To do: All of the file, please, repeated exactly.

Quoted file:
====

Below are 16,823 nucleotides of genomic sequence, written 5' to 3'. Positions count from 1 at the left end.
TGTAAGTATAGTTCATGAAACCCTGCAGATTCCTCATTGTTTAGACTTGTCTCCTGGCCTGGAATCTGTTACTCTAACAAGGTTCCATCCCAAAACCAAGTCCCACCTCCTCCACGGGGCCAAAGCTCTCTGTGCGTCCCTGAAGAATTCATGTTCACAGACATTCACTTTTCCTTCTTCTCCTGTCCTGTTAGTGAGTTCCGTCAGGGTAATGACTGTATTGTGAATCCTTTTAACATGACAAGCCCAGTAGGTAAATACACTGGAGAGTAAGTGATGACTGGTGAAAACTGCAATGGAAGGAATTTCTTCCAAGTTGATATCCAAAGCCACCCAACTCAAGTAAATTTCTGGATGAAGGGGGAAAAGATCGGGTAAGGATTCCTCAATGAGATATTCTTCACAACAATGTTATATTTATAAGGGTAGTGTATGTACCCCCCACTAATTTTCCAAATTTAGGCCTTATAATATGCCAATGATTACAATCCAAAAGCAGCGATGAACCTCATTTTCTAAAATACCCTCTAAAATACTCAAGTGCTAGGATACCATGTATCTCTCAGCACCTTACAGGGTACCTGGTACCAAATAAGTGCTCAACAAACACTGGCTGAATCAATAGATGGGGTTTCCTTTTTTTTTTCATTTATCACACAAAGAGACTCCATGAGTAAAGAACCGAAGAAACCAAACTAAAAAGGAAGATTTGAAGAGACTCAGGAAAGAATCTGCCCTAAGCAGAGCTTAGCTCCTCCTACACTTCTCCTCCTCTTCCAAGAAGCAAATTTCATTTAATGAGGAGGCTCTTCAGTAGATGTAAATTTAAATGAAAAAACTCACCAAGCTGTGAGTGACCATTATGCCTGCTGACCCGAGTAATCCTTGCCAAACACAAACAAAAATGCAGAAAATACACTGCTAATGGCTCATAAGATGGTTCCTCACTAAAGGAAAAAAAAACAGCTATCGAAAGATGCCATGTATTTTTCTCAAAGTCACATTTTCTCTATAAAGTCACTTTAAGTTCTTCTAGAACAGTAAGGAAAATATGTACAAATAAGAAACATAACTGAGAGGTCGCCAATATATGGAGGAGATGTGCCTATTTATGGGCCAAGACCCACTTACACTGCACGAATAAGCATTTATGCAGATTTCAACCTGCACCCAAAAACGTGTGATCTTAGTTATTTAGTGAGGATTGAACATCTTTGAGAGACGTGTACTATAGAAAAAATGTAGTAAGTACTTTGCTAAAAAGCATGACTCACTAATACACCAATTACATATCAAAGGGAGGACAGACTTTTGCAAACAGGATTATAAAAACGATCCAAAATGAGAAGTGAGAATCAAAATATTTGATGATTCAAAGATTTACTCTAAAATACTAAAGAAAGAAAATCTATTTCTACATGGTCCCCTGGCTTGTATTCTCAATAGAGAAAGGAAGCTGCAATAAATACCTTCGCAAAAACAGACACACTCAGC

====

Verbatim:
Below are 16,823 nucleotides of genomic sequence, written 5' to 3'. Positions count from 1 at the left end.
TGTAAGTATAGTTCATGAAACCCTGCAGATTCCTCATTGTTTAGACTTGTCTCCTGGCCTGGAATCTGTTACTCTAACAAGGTTCCATCCCAAAACCAAGTCCCACCTCCTCCACGGGGCCAAAGCTCTCTGTGCGTCCCTGAAGAATTCATGTTCACAGACATTCACTTTTCCTTCTTCTCCTGTCCTGTTAGTGAGTTCCGTCAGGGTAATGACTGTATTGTGAATCCTTTTAACATGACAAGCCCAGTAGGTAAATACACTGGAGAGTAAGTGATGACTGGTGAAAACTGCAATGGAAGGAATTTCTTCCAAGTTGATATCCAAAGCCACCCAACTCAAGTAAATTTCTGGATGAAGGGGGAAAAGATCGGGTAAGGATTCCTCAATGAGATATTCTTCACAACAATGTTATATTTATAAGGGTAGTGTATGTACCCCCCACTAATTTTCCAAATTTAGGCCTTATAATATGCCAATGATTACAATCCAAAAGCAGCGATGAACCTCATTTTCTAAAATACCCTCTAAAATACTCAAGTGCTAGGATACCATGTATCTCTCAGCACCTTACAGGGTACCTGGTACCAAATAAGTGCTCAACAAACACTGGCTGAATCAATAGATGGGGTTTCCTTTTTTTTTTCATTTATCACACAAAGAGACTCCATGAGTAAAGAACCGAAGAAACCAAACTAAAAAGGAAGATTTGAAGAGACTCAGGAAAGAATCTGCCCTAAGCAGAGCTTAGCTCCTCCTACACTTCTCCTCCTCTTCCAAGAAGCAAATTTCATTTAATGAGGAGGCTCTTCAGTAGATGTAAATTTAAATGAAAAAACTCACCAAGCTGTGAGTGACCATTATGCCTGCTGACCCGAGTAATCCTTGCCAAACACAAACAAAAATGCAGAAAATACACTGCTAATGGCTCATAAGATGGTTCCTCACTAAAGGAAAAAAAAACAGCTATCGAAAGATGCCATGTATTTTTCTCAAAGTCACATTTTCTCTATAAAGTCACTTTAAGTTCTTCTAGAACAGTAAGGAAAATATGTACAAATAAGAAACATAACTGAGAGGTCGCCAATATATGGAGGAGATGTGCCTATTTATGGGCCAAGACCCACTTACACTGCACGAATAAGCATTTATGCAGATTTCAACCTGCACCCAAAAACGTGTGATCTTAGTTATTTAGTGAGGATTGAACATCTTTGAGAGACGTGTACTATAGAAAAAATGTAGTAAGTACTTTGCTAAAAAGCATGACTCACTAATACACCAATTACATATCAAAGGGAGGACAGACTTTTGCAAACAGGATTATAAAAACGATCCAAAATGAGAAGTGAGAATCAAAATATTTGATGATTCAAAGATTTACTCTAAAATACTAAAGAAAGAAAATCTATTTCTACATGGTCCCCTGGCTTGTATTCTCAATAGAGAAAGGAAGCTGCAATAAATACCTTCGCAAAAACAGACACACTCAGC